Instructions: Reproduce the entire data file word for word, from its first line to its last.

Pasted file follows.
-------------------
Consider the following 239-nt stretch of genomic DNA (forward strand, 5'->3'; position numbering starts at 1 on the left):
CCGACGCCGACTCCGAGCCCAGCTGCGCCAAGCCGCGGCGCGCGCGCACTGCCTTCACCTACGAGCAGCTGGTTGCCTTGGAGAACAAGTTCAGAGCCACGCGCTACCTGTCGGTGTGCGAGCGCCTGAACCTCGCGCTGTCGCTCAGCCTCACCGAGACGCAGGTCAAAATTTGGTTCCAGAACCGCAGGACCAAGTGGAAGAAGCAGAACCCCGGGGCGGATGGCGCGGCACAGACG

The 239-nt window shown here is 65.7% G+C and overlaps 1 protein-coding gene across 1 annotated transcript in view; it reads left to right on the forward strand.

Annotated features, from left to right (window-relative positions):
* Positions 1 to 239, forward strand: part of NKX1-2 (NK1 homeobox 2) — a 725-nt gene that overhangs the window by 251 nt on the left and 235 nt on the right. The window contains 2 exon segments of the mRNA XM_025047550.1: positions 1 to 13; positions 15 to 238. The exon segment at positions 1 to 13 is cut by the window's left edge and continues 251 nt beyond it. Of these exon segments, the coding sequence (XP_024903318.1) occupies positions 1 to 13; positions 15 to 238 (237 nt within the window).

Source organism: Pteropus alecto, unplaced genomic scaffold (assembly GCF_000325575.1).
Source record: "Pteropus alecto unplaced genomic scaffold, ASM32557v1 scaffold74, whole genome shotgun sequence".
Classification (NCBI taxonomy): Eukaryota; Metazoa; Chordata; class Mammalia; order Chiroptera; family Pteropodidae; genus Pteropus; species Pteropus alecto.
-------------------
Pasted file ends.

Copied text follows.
Consider the following 239-nt stretch of genomic DNA (forward strand, 5'->3'; position numbering starts at 1 on the left):
CCGACGCCGACTCCGAGCCCAGCTGCGCCAAGCCGCGGCGCGCGCGCACTGCCTTCACCTACGAGCAGCTGGTTGCCTTGGAGAACAAGTTCAGAGCCACGCGCTACCTGTCGGTGTGCGAGCGCCTGAACCTCGCGCTGTCGCTCAGCCTCACCGAGACGCAGGTCAAAATTTGGTTCCAGAACCGCAGGACCAAGTGGAAGAAGCAGAACCCCGGGGCGGATGGCGCGGCACAGACG

The 239-nt window shown here is 65.7% G+C and overlaps 1 protein-coding gene across 1 annotated transcript in view; it reads left to right on the forward strand.

Annotated features, from left to right (window-relative positions):
* Positions 1 to 239, forward strand: part of NKX1-2 (NK1 homeobox 2) — a 725-nt gene that overhangs the window by 251 nt on the left and 235 nt on the right. The window contains 2 exon segments of the mRNA XM_025047550.1: positions 1 to 13; positions 15 to 238. The exon segment at positions 1 to 13 is cut by the window's left edge and continues 251 nt beyond it. Of these exon segments, the coding sequence (XP_024903318.1) occupies positions 1 to 13; positions 15 to 238 (237 nt within the window).

Source organism: Pteropus alecto, unplaced genomic scaffold (assembly GCF_000325575.1).
Source record: "Pteropus alecto unplaced genomic scaffold, ASM32557v1 scaffold74, whole genome shotgun sequence".
Classification (NCBI taxonomy): Eukaryota; Metazoa; Chordata; class Mammalia; order Chiroptera; family Pteropodidae; genus Pteropus; species Pteropus alecto.